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MLB owners finally make offer to players with full pro-rated salary

Pro-rated pay, agreed to on March 26, finally made its way into an offer from MLB owners on June 17

Tampa Bay Rays vs. Cuban National Team - Major League Baseball En La Habana

It took a while, but major league owners finally made an offer to the players that included full pro-rated pay that was already agreed to back in March, per multiple reports. Ken Rosenthal at The Athletic laid out the offer in the clearest form:

This offer came after face-to-face meetings between commissioner Rob Manfred and players union executive director Tony Clark for several hours in Arizona on Tuesday.

“We left that meeting with a jointly developed framework that we agreed could form the basis of an agreement and subject to conversations with our respective constituents. I summarized that framework numerous times in the meeting and sent Tony a written summary today,” Manfred said in a statement Wednesday. “Consistent with our conversations yesterday, I am encouraging the Clubs to move forward and I trust Tony is doing the same.”

Jon Heyman was out on a limb, reporting both sides are closing in on a deal, but the MLB Players Association tweeted, “Reports of an agreement are false.”

It’s not an agreement, but it’s progress at least.

All part of a whirlwind week, starting on June 10 when Manfred before the MLB Draft said, “We’re going to play baseball in 2020, 100 percent.”

The players association on Saturday responded to a third ownership offer of further pay cuts by saying “further dialogue with the league would be futile” and challenging Manfred to implement the schedule. “It’s time to get back to work,” Clark said. “Tell us when and where.”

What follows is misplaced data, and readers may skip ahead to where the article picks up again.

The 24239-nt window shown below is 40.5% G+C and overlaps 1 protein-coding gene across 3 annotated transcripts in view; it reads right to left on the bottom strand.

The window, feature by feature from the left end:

In an interview Monday with ESPN, Manfred walked back his “100 percent” comment, saying, “I’m not confident. I think there’s real risk [a season wouldn’t happen]; and as long as there’s no dialogue, that real risk is gonna continue.” That was coupled with deputy commissioner Dan Halem writing a letter to the union saying the league would not implement a schedule unless the players waived a right to file a grievance.

To get players to waive their right to a grievance would require significant movement from the owners, which means 60 games at pro-rated pay probably won’t get it done.

The owners’ previous offer, last Friday, was a 72-game season, but with only 70 percent of player salaries guaranteed. That would bump to 80 percent if the postseason was completed, the equivalent of 50 games at full pro-rated pay guaranteed, and just shy of 58 at maximum.

Now this offer guarantees players 60 games of pro-rated pay, which is movement. Figure the players, whose previous offers were for 114 and 89 games, will counter this and the two sides could meet potentially in the middle.

Starting the season in late July is needed at this point to allow teams time for some sort of spring training, and if MLB is adamant about finishing its regular season on the original end date of Sept. 27 that leaves only 70-71 days to cram in the schedule.

That’s been one of the sticking points for the players, many of whom claimed the owners kept producing similar offers as a stall tactic, so that there would only be time for the shortened season the owners wanted in the first place. To get players to agree not to file a grievance, more movement is needed, it would seem.

But this seems like a better place than Monday, when things looked bleakest. Maybe the two sides can still work out a deal. It sure seems more possible today than two days ago. But if anyone tells you they’re 100% sure one way or another, don’t believe them in the slightest.